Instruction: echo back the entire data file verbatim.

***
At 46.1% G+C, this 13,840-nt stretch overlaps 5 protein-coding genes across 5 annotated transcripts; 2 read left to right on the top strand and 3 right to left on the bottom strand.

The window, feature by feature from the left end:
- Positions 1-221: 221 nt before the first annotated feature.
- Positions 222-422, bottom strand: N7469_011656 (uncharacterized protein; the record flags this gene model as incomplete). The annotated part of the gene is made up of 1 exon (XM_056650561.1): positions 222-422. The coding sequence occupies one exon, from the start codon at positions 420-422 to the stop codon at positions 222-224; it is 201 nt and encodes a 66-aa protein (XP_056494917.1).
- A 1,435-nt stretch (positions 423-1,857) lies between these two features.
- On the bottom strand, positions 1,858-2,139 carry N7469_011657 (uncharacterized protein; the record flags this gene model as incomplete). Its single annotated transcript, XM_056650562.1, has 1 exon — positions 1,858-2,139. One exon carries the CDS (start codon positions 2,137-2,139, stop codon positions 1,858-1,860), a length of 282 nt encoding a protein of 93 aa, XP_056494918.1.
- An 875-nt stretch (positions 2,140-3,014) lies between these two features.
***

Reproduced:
At 46.1% G+C, this 13,840-nt stretch overlaps 5 protein-coding genes across 5 annotated transcripts; 2 read left to right on the top strand and 3 right to left on the bottom strand.

The window, feature by feature from the left end:
- Positions 1-221: 221 nt before the first annotated feature.
- Positions 222-422, bottom strand: N7469_011656 (uncharacterized protein; the record flags this gene model as incomplete). The annotated part of the gene is made up of 1 exon (XM_056650561.1): positions 222-422. The coding sequence occupies one exon, from the start codon at positions 420-422 to the stop codon at positions 222-224; it is 201 nt and encodes a 66-aa protein (XP_056494917.1).
- A 1,435-nt stretch (positions 423-1,857) lies between these two features.
- On the bottom strand, positions 1,858-2,139 carry N7469_011657 (uncharacterized protein; the record flags this gene model as incomplete). Its single annotated transcript, XM_056650562.1, has 1 exon — positions 1,858-2,139. One exon carries the CDS (start codon positions 2,137-2,139, stop codon positions 1,858-1,860), a length of 282 nt encoding a protein of 93 aa, XP_056494918.1.
- An 875-nt stretch (positions 2,140-3,014) lies between these two features.